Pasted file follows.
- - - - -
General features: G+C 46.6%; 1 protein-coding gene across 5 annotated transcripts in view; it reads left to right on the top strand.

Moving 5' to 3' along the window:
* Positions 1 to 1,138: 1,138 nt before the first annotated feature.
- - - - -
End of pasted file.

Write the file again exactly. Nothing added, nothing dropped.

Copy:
General features: G+C 46.6%; 1 protein-coding gene across 5 annotated transcripts in view; it reads left to right on the top strand.

Moving 5' to 3' along the window:
* Positions 1 to 1,138: 1,138 nt before the first annotated feature.